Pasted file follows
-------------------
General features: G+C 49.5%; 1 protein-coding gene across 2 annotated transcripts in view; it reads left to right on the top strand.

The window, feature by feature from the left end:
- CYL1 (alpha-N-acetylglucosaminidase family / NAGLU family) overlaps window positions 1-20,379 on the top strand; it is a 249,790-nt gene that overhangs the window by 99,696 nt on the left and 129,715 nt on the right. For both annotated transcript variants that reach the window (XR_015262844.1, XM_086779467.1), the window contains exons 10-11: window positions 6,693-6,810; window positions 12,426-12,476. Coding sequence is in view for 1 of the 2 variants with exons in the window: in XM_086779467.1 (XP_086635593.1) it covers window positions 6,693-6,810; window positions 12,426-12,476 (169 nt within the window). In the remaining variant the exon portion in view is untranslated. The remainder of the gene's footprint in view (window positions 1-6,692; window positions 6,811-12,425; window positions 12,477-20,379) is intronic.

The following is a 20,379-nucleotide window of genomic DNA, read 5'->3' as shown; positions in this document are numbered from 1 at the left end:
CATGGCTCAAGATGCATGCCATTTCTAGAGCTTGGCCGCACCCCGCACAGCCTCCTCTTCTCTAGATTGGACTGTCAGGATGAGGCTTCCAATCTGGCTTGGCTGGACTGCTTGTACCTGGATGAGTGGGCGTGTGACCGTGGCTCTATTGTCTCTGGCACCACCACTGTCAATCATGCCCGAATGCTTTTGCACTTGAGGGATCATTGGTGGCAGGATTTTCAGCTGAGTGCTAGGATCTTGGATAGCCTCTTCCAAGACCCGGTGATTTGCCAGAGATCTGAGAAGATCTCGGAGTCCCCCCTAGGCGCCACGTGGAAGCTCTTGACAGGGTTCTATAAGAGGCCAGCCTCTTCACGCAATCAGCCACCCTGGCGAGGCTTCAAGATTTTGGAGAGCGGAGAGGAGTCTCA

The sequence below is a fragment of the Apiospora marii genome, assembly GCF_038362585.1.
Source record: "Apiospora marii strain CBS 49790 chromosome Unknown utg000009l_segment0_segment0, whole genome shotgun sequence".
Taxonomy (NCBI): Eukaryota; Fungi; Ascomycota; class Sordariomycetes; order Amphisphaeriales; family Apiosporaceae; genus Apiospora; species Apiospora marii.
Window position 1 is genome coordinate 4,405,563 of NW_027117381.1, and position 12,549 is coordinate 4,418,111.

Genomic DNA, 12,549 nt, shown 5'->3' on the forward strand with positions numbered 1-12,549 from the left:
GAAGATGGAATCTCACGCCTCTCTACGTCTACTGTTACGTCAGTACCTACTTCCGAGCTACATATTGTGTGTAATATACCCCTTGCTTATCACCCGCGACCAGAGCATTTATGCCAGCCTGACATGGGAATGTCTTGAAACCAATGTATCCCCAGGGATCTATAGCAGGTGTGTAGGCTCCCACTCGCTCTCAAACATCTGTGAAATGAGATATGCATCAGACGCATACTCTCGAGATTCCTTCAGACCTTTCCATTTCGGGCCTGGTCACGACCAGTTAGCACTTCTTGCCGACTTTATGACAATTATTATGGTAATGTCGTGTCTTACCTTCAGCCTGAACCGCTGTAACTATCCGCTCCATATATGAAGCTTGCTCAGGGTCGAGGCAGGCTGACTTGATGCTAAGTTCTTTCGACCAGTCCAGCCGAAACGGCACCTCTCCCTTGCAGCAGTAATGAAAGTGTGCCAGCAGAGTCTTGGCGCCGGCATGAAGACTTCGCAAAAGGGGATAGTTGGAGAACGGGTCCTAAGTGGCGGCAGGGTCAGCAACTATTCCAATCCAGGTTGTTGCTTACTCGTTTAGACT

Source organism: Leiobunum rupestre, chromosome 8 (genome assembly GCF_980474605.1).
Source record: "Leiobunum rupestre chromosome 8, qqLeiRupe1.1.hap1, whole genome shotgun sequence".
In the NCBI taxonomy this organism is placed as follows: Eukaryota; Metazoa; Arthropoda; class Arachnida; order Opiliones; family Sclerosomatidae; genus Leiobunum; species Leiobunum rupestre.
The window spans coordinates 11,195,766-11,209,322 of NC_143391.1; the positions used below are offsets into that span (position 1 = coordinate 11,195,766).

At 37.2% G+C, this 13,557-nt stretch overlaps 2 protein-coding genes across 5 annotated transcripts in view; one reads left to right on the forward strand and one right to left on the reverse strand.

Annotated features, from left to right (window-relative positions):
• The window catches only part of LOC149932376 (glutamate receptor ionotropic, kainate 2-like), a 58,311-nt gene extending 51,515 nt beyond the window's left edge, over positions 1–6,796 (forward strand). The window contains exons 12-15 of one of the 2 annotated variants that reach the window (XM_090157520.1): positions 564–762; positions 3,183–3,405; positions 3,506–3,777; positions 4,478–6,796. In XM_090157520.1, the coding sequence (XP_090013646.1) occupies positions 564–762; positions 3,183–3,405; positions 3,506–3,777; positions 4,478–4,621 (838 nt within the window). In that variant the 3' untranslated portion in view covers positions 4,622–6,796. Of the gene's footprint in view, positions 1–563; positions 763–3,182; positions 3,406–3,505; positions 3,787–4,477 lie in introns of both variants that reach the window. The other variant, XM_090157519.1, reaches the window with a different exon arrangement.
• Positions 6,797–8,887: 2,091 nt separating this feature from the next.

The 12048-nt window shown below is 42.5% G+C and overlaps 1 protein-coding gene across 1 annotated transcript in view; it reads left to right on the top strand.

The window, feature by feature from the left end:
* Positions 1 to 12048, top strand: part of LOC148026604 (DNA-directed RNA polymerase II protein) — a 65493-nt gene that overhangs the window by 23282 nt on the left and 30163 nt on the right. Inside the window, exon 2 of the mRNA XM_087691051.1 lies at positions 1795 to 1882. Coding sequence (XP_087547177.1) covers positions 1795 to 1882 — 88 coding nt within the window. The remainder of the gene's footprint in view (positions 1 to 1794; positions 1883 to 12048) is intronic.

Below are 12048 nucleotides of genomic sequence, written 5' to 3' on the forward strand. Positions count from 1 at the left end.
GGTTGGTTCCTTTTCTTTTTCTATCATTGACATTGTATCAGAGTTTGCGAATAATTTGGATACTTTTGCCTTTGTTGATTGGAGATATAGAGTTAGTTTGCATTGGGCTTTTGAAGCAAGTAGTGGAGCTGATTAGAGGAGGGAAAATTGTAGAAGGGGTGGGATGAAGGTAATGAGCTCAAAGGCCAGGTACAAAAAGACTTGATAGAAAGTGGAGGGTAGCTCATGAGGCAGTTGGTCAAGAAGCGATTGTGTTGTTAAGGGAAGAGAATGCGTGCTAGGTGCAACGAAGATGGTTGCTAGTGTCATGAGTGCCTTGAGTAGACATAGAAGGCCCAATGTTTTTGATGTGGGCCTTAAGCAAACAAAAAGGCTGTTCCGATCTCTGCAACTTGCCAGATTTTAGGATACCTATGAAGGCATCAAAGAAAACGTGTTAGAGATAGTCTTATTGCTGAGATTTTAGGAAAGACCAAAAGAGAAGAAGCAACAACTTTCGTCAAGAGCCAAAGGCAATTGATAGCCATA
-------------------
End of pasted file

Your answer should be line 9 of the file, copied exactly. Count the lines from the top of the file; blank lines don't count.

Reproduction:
Window position 1 is genome coordinate 4,405,563 of NW_027117381.1, and position 12,549 is coordinate 4,418,111.